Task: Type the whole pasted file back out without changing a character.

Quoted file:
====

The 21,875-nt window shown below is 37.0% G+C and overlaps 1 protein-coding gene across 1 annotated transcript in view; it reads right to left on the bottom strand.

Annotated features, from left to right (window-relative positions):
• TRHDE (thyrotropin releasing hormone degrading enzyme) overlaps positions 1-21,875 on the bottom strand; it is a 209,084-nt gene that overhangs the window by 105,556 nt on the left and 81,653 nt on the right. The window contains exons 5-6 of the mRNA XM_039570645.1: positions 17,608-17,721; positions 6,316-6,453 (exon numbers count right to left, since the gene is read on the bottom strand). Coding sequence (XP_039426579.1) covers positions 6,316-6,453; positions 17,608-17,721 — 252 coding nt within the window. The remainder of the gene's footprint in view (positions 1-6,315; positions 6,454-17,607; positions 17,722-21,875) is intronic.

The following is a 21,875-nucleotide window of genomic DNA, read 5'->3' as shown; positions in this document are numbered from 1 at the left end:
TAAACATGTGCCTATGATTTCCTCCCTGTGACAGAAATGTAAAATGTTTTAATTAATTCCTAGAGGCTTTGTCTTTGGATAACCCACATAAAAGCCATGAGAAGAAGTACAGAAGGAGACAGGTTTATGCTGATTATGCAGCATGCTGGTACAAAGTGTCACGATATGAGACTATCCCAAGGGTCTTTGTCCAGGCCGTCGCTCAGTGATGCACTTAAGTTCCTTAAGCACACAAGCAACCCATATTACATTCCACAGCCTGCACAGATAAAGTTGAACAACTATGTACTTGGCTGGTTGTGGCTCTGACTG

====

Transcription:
The 21,875-nt window shown below is 37.0% G+C and overlaps 1 protein-coding gene across 1 annotated transcript in view; it reads right to left on the bottom strand.

Annotated features, from left to right (window-relative positions):
• TRHDE (thyrotropin releasing hormone degrading enzyme) overlaps positions 1-21,875 on the bottom strand; it is a 209,084-nt gene that overhangs the window by 105,556 nt on the left and 81,653 nt on the right. The window contains exons 5-6 of the mRNA XM_039570645.1: positions 17,608-17,721; positions 6,316-6,453 (exon numbers count right to left, since the gene is read on the bottom strand). Coding sequence (XP_039426579.1) covers positions 6,316-6,453; positions 17,608-17,721 — 252 coding nt within the window. The remainder of the gene's footprint in view (positions 1-6,315; positions 6,454-17,607; positions 17,722-21,875) is intronic.

The following is a 21,875-nucleotide window of genomic DNA, read 5'->3' as shown; positions in this document are numbered from 1 at the left end:
TAAACATGTGCCTATGATTTCCTCCCTGTGACAGAAATGTAAAATGTTTTAATTAATTCCTAGAGGCTTTGTCTTTGGATAACCCACATAAAAGCCATGAGAAGAAGTACAGAAGGAGACAGGTTTATGCTGATTATGCAGCATGCTGGTACAAAGTGTCACGATATGAGACTATCCCAAGGGTCTTTGTCCAGGCCGTCGCTCAGTGATGCACTTAAGTTCCTTAAGCACACAAGCAACCCATATTACATTCCACAGCCTGCACAGATAAAGTTGAACAACTATGTACTTGGCTGGTTGTGGCTCTGACTG